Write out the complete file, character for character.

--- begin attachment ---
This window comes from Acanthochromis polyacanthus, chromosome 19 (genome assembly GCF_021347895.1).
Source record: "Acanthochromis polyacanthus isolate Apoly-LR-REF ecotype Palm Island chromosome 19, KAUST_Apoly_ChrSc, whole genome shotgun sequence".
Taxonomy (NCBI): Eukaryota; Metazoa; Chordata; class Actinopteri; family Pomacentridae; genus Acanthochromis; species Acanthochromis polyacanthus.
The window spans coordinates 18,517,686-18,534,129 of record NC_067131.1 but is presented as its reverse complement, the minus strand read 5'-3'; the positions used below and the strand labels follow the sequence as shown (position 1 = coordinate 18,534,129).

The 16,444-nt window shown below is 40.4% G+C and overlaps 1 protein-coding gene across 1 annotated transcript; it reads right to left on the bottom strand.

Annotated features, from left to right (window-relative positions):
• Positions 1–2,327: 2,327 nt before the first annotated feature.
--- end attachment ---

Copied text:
This window comes from Acanthochromis polyacanthus, chromosome 19 (genome assembly GCF_021347895.1).
Source record: "Acanthochromis polyacanthus isolate Apoly-LR-REF ecotype Palm Island chromosome 19, KAUST_Apoly_ChrSc, whole genome shotgun sequence".
Taxonomy (NCBI): Eukaryota; Metazoa; Chordata; class Actinopteri; family Pomacentridae; genus Acanthochromis; species Acanthochromis polyacanthus.
The window spans coordinates 18,517,686-18,534,129 of record NC_067131.1 but is presented as its reverse complement, the minus strand read 5'-3'; the positions used below and the strand labels follow the sequence as shown (position 1 = coordinate 18,534,129).

The 16,444-nt window shown below is 40.4% G+C and overlaps 1 protein-coding gene across 1 annotated transcript; it reads right to left on the bottom strand.

Annotated features, from left to right (window-relative positions):
• Positions 1–2,327: 2,327 nt before the first annotated feature.